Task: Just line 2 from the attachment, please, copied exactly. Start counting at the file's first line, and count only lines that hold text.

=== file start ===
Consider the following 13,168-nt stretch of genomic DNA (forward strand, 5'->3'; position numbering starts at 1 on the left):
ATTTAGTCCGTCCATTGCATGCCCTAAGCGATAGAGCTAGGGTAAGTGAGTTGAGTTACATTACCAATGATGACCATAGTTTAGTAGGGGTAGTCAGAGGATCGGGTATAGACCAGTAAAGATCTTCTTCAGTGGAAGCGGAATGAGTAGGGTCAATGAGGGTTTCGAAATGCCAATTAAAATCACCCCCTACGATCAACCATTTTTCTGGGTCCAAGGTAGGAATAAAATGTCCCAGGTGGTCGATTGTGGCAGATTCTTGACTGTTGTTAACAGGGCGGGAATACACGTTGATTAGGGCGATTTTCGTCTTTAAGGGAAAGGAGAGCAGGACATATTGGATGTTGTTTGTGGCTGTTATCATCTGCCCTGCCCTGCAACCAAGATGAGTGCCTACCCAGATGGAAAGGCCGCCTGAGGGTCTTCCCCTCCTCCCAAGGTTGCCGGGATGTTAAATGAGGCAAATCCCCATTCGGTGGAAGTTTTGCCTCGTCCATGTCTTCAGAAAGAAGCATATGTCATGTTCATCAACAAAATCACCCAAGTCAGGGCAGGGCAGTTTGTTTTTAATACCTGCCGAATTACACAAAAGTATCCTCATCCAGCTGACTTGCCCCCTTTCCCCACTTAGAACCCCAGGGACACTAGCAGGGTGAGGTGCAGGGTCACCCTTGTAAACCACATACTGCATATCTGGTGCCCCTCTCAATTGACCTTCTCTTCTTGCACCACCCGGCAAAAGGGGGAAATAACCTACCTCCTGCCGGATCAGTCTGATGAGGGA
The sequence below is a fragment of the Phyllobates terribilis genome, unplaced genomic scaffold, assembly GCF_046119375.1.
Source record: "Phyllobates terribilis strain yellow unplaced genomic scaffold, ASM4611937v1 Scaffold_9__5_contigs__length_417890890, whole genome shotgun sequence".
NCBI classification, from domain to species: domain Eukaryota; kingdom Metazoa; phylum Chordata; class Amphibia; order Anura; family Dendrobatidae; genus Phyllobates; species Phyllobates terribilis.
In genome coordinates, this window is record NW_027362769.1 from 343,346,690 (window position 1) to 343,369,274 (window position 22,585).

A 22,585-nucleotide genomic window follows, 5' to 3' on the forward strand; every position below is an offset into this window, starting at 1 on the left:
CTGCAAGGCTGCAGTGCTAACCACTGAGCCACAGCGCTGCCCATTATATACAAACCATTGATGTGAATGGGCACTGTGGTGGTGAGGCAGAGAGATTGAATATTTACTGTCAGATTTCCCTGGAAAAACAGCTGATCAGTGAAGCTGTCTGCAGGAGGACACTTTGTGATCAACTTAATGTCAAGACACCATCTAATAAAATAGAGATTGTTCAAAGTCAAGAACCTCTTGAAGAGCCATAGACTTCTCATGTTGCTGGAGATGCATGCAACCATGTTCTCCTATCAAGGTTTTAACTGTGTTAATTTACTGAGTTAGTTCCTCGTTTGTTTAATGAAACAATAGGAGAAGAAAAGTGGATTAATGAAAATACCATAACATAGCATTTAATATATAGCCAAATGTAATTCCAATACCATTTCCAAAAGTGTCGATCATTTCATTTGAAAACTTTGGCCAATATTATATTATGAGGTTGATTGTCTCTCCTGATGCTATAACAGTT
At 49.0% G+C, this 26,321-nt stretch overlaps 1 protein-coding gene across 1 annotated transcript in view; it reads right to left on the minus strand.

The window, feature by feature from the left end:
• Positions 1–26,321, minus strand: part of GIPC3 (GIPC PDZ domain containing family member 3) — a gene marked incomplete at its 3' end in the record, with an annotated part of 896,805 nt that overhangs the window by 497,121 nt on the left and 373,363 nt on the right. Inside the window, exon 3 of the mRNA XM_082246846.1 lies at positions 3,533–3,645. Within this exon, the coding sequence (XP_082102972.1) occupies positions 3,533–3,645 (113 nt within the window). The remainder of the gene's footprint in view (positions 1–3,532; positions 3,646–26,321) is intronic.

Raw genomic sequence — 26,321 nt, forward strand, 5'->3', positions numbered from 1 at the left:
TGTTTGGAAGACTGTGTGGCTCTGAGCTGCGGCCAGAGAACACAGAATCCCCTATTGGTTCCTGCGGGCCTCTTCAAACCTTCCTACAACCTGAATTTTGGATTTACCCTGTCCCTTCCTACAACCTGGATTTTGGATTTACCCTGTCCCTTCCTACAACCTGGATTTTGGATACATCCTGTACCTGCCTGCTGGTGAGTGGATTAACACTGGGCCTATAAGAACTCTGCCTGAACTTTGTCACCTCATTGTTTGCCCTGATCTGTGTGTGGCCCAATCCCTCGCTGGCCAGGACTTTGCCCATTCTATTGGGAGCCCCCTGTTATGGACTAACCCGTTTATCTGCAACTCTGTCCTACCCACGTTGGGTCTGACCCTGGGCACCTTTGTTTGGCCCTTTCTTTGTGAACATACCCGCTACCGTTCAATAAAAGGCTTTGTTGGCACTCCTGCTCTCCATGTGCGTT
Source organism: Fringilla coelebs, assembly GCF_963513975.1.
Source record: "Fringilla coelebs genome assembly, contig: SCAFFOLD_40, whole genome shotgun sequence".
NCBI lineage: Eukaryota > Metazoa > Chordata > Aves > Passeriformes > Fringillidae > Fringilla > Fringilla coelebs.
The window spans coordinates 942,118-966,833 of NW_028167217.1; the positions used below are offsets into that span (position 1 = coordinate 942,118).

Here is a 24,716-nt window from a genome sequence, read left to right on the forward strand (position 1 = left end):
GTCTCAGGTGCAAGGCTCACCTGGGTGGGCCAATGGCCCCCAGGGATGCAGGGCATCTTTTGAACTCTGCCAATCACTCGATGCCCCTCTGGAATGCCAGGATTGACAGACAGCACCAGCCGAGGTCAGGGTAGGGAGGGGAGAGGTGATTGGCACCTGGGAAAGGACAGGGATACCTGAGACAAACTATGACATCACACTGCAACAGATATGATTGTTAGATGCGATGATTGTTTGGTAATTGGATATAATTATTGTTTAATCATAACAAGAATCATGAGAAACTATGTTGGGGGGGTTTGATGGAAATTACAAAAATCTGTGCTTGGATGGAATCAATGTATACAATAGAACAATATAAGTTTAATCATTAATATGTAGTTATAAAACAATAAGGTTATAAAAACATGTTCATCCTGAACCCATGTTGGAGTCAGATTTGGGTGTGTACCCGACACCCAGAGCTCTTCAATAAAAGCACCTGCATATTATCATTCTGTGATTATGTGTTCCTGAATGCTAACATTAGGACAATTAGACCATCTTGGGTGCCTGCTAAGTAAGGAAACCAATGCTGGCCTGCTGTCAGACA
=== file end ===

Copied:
ATTTAGTCCGTCCATTGCATGCCCTAAGCGATAGAGCTAGGGTAAGTGAGTTGAGTTACATTACCAATGATGACCATAGTTTAGTAGGGGTAGTCAGAGGATCGGGTATAGACCAGTAAAGATCTTCTTCAGTGGAAGCGGAATGAGTAGGGTCAATGAGGGTTTCGAAATGCCAATTAAAATCACCCCCTACGATCAACCATTTTTCTGGGTCCAAGGTAGGAATAAAATGTCCCAGGTGGTCGATTGTGGCAGATTCTTGACTGTTGTTAACAGGGCGGGAATACACGTTGATTAGGGCGATTTTCGTCTTTAAGGGAAAGGAGAGCAGGACATATTGGATGTTGTTTGTGGCTGTTATCATCTGCCCTGCCCTGCAACCAAGATGAGTGCCTACCCAGATGGAAAGGCCGCCTGAGGGTCTTCCCCTCCTCCCAAGGTTGCCGGGATGTTAAATGAGGCAAATCCCCATTCGGTGGAAGTTTTGCCTCGTCCATGTCTTCAGAAAGAAGCATATGTCATGTTCATCAACAAAATCACCCAAGTCAGGGCAGGGCAGTTTGTTTTTAATACCTGCCGAATTACACAAAAGTATCCTCATCCAGCTGACTTGCCCCCTTTCCCCACTTAGAACCCCAGGGACACTAGCAGGGTGAGGTGCAGGGTCACCCTTGTAAACCACATACTGCATATCTGGTGCCCCTCTCAATTGACCTTCTCTTCTTGCACCACCCGGCAAAAGGGGGAAATAACCTACCTCCTGCCGGATCAGTCTGATGAGGGA